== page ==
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  38. Electrophysiological Correlates of Processing Warning Signs With Different Background Colors: An Event-Related Potentials Investigation.Jingpeng Yuan, Zhipeng Song, Ying Hu, Huijian Fu, Xiao Liu & Jun Bian - 2021 - Frontiers in Psychology 12.
    Warning signs, as a type of safety signs, are widely applied in our daily lives to informing people about potential hazards and prompting safe behavior. Although previous studies have paid attention to the color of warning signs, they are mostly based on surveys and behavioral experiments. The neural substrates underlying the perception of warning signs with different background colors remain not clearly characterized. Therefore, this research is intended to address this gap with event-related potentials technique. Warning signs with three different (...)
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  39. Colour Categorization and Categorical Perception.Robert Briscoe - 2020 - In Derek Brown & Fiona Macpherson (eds.), Routledge Handbook of the Philosophy of Colour. Routledge. pp. 456-474.
    In this chapter, I critically examine two of the main approaches to colour categorization in cognitive science: the perceptual salience theory and linguistic relativism. I then turn to reviewing several decades of psychological research on colour categorical perception (CP). A careful assessment of relevant findings suggests that most of the experimental effects that have been understood in terms of CP actually fall on the cognition side of the perception-cognition divide: they are effects of colour language, for example, on memory or (...)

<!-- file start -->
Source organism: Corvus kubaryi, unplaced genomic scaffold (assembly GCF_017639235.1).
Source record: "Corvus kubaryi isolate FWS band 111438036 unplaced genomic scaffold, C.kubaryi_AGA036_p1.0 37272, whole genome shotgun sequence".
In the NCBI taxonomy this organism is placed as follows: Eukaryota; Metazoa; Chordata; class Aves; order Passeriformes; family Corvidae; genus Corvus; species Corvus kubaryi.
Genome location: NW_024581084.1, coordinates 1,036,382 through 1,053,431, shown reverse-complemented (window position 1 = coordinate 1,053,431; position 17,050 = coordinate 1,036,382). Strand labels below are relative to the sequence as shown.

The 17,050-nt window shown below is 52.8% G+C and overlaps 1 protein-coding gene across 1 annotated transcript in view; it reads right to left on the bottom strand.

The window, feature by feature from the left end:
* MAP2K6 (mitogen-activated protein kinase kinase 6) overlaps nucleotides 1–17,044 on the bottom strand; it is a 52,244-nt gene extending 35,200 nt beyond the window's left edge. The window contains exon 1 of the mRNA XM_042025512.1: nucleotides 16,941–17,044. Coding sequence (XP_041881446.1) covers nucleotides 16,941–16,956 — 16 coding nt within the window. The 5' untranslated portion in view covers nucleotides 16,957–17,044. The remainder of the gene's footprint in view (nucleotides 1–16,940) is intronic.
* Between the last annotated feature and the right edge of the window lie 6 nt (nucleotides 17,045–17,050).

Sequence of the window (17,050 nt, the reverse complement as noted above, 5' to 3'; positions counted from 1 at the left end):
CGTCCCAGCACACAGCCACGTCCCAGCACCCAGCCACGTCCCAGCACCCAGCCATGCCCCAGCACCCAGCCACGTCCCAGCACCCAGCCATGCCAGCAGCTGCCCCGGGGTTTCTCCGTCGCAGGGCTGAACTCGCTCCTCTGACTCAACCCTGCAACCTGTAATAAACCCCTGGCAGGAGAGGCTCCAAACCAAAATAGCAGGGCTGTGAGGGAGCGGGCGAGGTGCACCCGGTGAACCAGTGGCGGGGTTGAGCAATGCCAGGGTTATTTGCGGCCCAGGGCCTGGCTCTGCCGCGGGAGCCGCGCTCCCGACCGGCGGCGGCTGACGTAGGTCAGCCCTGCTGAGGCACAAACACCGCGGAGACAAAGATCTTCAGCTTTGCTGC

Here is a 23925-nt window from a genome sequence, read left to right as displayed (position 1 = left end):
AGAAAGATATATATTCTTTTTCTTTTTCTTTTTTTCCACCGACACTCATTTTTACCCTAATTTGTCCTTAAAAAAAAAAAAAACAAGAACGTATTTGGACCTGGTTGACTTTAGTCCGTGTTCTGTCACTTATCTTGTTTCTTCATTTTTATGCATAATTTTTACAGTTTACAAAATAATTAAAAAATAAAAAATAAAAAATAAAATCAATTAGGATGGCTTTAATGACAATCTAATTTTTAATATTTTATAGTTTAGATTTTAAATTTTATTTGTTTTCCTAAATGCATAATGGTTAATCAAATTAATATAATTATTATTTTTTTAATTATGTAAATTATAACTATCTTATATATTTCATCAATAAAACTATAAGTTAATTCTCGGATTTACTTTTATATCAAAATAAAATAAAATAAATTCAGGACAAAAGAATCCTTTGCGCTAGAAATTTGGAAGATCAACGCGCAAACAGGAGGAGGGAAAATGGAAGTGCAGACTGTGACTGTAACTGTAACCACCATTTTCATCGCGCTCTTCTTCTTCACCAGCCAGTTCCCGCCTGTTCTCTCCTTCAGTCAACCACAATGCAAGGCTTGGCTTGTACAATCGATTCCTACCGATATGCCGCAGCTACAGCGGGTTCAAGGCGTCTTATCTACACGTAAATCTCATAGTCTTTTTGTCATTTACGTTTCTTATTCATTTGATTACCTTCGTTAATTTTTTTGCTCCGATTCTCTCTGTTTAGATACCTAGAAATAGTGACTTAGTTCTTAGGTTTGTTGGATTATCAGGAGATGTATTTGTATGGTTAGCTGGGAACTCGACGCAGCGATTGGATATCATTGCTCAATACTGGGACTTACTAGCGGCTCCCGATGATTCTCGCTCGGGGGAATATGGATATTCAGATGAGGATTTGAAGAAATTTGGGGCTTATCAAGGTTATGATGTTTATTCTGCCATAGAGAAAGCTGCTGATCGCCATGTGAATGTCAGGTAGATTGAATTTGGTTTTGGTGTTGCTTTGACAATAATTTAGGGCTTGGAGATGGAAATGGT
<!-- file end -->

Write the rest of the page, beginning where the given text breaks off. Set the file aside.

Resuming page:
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  40. New Labels for Old Ideas: Predictive Processing and the Interpretation of Neural Signals.Rosa Cao - 2020 - Review of Philosophy and Psychology 11 (3):517-546.
    Philosophical proponents of predictive processing cast the novelty of predictive models of perception in terms of differences in the functional role and information content of neural signals. However, they fail to provide constraints on how the crucial semantic mapping from signals to their informational contents is determined. Beyond a novel interpretative gloss on neural signals, they have little new to say about the causal structure of the system, or even what statistical information is carried by the signals. That means that (...)
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  41. Molyneux’s Question and Somatosensory Spaces.Tony Cheng - 2020 - In Brian Glenney Gabriele Ferretti (ed.), Molyneux’s Question and the History of Philosophy.
  42. Does the number sense represent number?Sam Clarke & Jacob Beck - 2020 - In Blair Armstrong, Stephanie Denison, Michael Mack & Yang Xu (eds.), Proceedings of the 42nd Meeting of the Cognitive Science Society.